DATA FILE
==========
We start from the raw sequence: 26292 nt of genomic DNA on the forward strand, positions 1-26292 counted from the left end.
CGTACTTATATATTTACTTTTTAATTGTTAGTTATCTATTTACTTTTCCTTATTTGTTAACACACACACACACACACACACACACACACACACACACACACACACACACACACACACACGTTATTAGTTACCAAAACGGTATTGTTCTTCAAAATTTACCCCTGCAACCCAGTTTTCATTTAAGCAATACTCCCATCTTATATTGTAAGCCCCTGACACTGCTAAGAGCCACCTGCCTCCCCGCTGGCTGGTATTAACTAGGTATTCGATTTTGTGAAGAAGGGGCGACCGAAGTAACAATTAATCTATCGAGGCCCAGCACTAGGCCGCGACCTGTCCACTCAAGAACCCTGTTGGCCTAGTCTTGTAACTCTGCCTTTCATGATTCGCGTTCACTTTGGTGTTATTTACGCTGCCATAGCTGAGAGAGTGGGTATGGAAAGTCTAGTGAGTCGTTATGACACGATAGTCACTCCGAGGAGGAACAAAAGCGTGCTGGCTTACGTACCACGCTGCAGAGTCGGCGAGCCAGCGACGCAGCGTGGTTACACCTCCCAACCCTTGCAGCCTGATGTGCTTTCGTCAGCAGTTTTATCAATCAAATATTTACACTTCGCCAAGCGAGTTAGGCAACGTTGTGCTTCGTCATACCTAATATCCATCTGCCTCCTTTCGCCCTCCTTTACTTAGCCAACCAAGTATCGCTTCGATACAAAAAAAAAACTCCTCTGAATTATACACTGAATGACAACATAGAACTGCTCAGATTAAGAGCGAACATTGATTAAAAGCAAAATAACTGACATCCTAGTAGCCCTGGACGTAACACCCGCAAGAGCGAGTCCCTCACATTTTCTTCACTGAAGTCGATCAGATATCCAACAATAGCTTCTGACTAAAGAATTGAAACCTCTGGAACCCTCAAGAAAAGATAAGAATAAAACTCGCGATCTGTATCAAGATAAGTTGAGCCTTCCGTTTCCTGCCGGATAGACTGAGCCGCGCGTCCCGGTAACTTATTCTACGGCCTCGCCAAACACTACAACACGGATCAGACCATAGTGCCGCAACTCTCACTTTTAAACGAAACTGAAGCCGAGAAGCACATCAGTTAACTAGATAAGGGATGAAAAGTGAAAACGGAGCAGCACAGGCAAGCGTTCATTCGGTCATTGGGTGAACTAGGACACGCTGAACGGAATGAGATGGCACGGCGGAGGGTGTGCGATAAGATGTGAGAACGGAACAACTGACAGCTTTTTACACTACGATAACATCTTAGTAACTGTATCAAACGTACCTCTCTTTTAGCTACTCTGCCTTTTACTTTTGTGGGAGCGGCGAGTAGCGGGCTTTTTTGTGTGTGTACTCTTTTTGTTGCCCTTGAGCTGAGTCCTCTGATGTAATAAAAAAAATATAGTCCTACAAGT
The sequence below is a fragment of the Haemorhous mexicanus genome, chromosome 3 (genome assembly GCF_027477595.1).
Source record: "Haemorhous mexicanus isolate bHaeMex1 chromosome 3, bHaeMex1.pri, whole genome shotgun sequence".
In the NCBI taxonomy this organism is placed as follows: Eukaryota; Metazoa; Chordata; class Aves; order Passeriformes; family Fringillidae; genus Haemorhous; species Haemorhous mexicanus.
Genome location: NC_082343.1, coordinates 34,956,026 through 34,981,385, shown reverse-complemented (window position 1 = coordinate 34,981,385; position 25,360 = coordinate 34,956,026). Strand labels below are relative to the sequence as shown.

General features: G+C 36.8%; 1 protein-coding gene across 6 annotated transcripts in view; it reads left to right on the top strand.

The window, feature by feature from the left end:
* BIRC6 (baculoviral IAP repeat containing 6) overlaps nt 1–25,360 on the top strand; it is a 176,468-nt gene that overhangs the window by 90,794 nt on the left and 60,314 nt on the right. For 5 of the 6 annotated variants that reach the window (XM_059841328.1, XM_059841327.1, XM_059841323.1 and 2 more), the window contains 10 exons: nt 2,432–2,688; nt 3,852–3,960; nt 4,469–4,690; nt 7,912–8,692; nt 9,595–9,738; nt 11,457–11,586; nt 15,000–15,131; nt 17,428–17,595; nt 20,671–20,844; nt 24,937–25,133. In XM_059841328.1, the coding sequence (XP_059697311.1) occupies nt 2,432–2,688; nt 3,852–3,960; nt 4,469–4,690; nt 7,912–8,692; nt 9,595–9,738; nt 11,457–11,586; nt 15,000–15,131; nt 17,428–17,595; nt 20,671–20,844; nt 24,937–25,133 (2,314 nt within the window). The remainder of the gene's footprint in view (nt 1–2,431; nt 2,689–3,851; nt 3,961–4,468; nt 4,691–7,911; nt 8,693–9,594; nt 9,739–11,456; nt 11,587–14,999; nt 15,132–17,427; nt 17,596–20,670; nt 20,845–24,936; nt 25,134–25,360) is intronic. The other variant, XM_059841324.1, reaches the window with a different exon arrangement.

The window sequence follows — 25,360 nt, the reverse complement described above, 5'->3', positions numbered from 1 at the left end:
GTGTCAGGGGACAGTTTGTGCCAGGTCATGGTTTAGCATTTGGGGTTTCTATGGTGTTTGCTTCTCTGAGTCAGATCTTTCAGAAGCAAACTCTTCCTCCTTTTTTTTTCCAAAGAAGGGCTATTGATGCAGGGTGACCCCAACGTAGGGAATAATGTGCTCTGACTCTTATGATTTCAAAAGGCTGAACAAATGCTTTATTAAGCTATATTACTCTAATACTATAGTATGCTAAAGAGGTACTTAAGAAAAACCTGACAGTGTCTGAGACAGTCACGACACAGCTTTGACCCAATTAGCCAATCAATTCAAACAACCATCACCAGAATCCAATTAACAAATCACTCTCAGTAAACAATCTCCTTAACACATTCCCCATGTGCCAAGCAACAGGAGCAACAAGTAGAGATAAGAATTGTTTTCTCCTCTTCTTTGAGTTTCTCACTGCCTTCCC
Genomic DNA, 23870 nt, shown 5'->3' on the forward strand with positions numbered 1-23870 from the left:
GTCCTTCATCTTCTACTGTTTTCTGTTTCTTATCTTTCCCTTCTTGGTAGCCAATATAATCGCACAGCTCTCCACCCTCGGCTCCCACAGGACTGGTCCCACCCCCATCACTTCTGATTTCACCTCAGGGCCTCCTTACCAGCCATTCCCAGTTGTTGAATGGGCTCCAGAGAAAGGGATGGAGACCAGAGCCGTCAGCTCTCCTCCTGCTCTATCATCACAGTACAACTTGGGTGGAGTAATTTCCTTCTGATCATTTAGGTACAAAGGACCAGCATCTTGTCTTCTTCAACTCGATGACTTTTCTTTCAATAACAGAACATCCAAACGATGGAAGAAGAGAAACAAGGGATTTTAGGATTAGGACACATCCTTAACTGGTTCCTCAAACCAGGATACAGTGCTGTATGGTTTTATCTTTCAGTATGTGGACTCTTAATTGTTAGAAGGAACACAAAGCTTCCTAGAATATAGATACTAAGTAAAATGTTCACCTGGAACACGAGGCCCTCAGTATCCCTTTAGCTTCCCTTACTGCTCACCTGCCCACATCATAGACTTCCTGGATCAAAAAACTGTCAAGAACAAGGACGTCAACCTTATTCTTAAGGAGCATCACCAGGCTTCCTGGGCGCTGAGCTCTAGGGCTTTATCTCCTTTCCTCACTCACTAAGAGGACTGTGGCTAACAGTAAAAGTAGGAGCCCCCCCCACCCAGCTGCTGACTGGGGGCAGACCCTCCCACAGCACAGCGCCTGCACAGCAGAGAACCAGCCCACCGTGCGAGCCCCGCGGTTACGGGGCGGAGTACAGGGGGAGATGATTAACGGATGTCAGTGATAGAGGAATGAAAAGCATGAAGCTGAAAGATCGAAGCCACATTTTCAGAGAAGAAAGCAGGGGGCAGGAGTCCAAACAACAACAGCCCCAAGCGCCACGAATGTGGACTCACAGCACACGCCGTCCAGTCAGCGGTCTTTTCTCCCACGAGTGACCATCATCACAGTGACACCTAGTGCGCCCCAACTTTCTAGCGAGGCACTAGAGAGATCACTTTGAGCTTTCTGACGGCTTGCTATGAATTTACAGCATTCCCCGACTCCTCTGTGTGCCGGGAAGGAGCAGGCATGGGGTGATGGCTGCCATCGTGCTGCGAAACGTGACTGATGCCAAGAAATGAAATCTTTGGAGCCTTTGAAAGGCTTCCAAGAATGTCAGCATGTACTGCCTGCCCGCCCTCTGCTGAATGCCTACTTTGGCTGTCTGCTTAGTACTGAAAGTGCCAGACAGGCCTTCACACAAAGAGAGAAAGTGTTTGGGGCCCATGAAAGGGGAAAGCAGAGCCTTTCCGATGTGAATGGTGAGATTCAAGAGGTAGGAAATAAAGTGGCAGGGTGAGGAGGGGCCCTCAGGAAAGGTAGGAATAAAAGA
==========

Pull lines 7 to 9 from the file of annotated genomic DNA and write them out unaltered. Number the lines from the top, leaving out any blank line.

General features: G+C 36.8%; 1 protein-coding gene across 6 annotated transcripts in view; it reads left to right on the top strand.

The window, feature by feature from the left end:
* BIRC6 (baculoviral IAP repeat containing 6) overlaps nt 1–25,360 on the top strand; it is a 176,468-nt gene that overhangs the window by 90,794 nt on the left and 60,314 nt on the right. For 5 of the 6 annotated variants that reach the window (XM_059841328.1, XM_059841327.1, XM_059841323.1 and 2 more), the window contains 10 exons: nt 2,432–2,688; nt 3,852–3,960; nt 4,469–4,690; nt 7,912–8,692; nt 9,595–9,738; nt 11,457–11,586; nt 15,000–15,131; nt 17,428–17,595; nt 20,671–20,844; nt 24,937–25,133. In XM_059841328.1, the coding sequence (XP_059697311.1) occupies nt 2,432–2,688; nt 3,852–3,960; nt 4,469–4,690; nt 7,912–8,692; nt 9,595–9,738; nt 11,457–11,586; nt 15,000–15,131; nt 17,428–17,595; nt 20,671–20,844; nt 24,937–25,133 (2,314 nt within the window). The remainder of the gene's footprint in view (nt 1–2,431; nt 2,689–3,851; nt 3,961–4,468; nt 4,691–7,911; nt 8,693–9,594; nt 9,739–11,456; nt 11,587–14,999; nt 15,132–17,427; nt 17,596–20,670; nt 20,845–24,936; nt 25,134–25,360) is intronic. The other variant, XM_059841324.1, reaches the window with a different exon arrangement.